A common postural issue we often see in physical therapy is a forward head posture. A forward head posture is seen when the earlobe sits in front of the tip of the shoulder, causing an increased curve in your upper back. Over time, these poor postures can cause the following problems that often lead patients to seek physical therapy:

Five Ways Your Posture is Hurting You1. Headaches
When you lose the normal backward curve of your neck, and your cervical spine straightens or begins to curve forward, ultimately placing stress on the muscles, leading to headaches. Additionally, the nerves and joints in the upper neck can be compressed, causing pain in the neck and into the head as well.

2. Shoulder impingement
When the forward curve of your upper back increases, your shoulder blades sit more forward and higher on your back. When raising your arms overhead, your shoulder blade rotates a certain way to allow full shoulder motion. When the position of your shoulder blade changes, this rotation can decrease and you are now at an increased risk of pinching the tendons in your shoulder when you raise your arm overhead. This is called shoulder impingement and it can lead to pain and the break down of these tendons, increasing your chance of tendon tears.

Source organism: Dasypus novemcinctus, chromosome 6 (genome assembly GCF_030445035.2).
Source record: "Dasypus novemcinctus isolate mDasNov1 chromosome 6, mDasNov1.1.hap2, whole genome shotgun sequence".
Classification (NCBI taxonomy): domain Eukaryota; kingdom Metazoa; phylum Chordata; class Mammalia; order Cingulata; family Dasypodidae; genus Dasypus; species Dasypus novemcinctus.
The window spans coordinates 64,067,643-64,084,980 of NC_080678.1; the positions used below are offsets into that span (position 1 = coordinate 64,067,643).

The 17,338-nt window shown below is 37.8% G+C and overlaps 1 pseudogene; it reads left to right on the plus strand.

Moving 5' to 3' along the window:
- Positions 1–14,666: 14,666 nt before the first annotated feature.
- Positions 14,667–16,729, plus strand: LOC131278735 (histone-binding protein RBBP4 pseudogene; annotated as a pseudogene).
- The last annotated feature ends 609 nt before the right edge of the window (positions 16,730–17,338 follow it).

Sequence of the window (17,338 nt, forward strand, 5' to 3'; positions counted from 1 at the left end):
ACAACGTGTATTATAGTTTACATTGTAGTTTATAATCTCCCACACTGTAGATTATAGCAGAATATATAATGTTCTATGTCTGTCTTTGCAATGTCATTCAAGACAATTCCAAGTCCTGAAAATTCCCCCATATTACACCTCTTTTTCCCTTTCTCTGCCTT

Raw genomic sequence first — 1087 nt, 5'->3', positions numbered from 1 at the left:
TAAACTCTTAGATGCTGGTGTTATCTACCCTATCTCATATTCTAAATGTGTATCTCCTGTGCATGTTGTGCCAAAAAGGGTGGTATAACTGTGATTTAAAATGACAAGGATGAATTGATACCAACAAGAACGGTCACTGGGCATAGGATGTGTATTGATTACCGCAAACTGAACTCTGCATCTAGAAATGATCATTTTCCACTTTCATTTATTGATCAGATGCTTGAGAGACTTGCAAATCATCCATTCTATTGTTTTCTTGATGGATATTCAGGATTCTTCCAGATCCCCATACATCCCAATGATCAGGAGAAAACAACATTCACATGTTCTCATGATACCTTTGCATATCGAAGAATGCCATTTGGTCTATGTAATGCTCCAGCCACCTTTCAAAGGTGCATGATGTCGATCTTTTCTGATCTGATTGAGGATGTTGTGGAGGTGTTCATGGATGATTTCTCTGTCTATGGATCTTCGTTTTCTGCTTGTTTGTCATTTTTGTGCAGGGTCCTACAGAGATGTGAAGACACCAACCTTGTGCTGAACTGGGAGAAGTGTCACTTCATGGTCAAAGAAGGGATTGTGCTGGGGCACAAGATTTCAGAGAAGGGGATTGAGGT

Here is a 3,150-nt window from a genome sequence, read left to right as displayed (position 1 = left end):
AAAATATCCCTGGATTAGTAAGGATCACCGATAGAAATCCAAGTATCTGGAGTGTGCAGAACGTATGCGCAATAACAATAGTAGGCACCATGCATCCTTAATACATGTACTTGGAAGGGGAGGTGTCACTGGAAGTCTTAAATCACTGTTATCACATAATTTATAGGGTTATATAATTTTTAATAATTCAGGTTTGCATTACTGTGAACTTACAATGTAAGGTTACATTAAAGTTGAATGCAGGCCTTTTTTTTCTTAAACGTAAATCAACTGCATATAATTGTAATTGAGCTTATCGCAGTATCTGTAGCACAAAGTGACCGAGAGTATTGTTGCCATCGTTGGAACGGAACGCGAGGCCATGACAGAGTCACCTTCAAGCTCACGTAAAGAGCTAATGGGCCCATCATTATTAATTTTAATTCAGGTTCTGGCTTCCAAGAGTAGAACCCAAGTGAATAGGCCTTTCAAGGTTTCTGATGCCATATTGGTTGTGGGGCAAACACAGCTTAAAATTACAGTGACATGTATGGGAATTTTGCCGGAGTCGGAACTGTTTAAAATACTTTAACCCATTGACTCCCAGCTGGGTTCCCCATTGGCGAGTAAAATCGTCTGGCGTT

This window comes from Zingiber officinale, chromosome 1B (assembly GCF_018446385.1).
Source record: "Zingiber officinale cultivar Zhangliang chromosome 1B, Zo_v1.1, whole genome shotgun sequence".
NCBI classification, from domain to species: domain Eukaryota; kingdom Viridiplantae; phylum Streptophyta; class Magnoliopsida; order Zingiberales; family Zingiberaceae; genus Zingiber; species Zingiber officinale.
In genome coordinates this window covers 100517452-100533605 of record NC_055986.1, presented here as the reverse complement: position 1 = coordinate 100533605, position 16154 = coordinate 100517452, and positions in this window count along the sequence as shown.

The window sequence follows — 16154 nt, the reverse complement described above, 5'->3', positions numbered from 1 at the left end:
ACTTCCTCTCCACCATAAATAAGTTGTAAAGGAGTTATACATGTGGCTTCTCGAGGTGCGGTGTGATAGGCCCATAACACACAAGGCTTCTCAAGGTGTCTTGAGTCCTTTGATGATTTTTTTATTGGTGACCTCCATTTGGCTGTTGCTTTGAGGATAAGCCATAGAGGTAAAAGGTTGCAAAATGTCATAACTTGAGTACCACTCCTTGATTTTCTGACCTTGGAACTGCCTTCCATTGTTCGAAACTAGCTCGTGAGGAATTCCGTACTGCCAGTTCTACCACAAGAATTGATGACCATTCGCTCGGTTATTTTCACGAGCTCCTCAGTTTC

3. Jaw pain
Pain in and around the temporomandibular joint (TMJ) is common with forward head posture due to abnormal stress placed on the mandible (lower jaw bone) and the soft tissues around your TMJ. If you compensate for the loss of your cervical curve with head extension, the muscles that open your mouth are stretched and your mouth will rest in an open position. In order to keep your mouth closed at rest, the muscles that close your mouth will work extra hard which can cause pain in the cheeks, head, and jaw. Additionally, increased stress on the soft tissues around the TMJ can cause pain and clicking or popping.

Five Ways Your Posture is Hurting You4. Neck pain
Loss of the cervical curve will place increased tension on the ligaments along the back of the neck. This increased tension can lead to the formation of bone spurs where these ligaments attach, as well as an increased chance of tears in your discs, leading to herniated discs. Bone spurs and herniated discs can affect the nerves that run from your spinal cord in your neck to your arms, causing pain, numbness, tingling, and weakness.